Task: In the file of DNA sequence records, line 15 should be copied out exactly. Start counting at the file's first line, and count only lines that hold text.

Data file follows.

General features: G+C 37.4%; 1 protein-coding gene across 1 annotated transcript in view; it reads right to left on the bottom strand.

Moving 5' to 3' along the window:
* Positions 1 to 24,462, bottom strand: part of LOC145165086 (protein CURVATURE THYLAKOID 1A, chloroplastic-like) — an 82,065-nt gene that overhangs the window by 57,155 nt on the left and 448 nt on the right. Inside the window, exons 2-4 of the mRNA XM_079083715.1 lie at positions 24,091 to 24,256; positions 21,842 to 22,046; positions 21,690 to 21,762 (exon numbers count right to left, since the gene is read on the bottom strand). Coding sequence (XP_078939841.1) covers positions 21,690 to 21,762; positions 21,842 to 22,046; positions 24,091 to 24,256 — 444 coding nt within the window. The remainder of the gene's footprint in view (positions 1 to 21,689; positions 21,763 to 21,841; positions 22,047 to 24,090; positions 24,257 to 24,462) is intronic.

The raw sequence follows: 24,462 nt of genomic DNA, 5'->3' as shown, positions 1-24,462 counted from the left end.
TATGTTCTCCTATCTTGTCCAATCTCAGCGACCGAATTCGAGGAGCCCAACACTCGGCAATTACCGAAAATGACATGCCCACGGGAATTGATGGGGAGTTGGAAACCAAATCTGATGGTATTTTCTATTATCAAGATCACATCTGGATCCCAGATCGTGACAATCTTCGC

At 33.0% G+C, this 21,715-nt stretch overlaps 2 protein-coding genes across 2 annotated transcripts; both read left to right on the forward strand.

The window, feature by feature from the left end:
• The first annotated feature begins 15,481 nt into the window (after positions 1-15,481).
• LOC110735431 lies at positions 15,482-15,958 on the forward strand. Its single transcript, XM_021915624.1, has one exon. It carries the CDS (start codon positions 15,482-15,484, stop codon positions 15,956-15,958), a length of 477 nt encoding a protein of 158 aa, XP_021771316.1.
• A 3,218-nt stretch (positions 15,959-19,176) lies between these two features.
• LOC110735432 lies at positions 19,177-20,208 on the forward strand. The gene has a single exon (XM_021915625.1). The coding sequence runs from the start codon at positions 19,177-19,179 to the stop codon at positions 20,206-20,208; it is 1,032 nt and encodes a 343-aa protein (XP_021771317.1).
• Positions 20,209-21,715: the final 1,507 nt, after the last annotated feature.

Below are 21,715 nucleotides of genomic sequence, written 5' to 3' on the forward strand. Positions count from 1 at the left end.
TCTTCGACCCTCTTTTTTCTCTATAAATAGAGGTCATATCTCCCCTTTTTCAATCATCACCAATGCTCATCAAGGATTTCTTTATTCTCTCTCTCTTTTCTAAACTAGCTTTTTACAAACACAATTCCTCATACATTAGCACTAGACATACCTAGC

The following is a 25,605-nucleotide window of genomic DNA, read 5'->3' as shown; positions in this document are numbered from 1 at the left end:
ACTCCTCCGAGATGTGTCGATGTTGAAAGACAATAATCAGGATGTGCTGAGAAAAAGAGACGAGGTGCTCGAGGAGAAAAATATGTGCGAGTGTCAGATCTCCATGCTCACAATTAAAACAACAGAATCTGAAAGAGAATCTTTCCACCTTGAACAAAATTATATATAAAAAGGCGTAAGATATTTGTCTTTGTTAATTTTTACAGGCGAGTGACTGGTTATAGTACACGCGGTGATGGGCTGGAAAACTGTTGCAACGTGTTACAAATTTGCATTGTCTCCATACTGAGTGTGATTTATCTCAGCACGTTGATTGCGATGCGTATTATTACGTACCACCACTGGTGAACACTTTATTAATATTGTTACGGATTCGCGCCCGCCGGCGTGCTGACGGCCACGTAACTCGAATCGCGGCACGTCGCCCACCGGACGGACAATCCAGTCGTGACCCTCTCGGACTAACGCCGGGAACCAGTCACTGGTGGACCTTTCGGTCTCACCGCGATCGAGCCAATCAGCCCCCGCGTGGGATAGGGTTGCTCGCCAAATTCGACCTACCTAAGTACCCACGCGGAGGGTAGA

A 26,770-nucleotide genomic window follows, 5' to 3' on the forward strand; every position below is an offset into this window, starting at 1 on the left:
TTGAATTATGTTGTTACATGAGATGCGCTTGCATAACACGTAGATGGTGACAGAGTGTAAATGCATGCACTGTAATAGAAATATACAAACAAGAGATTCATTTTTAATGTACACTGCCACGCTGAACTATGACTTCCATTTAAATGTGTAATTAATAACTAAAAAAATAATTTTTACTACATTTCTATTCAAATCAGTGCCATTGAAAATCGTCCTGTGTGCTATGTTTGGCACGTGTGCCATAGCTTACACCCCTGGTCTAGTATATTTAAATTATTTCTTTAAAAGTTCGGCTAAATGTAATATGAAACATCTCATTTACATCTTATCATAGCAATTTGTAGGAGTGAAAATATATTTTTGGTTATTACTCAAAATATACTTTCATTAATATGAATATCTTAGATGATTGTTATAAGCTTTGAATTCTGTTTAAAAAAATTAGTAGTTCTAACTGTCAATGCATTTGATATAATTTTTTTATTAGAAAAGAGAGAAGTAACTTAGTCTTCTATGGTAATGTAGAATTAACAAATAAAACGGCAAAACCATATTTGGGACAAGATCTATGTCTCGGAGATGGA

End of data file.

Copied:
The following is a 25,605-nucleotide window of genomic DNA, read 5'->3' as shown; positions in this document are numbered from 1 at the left end: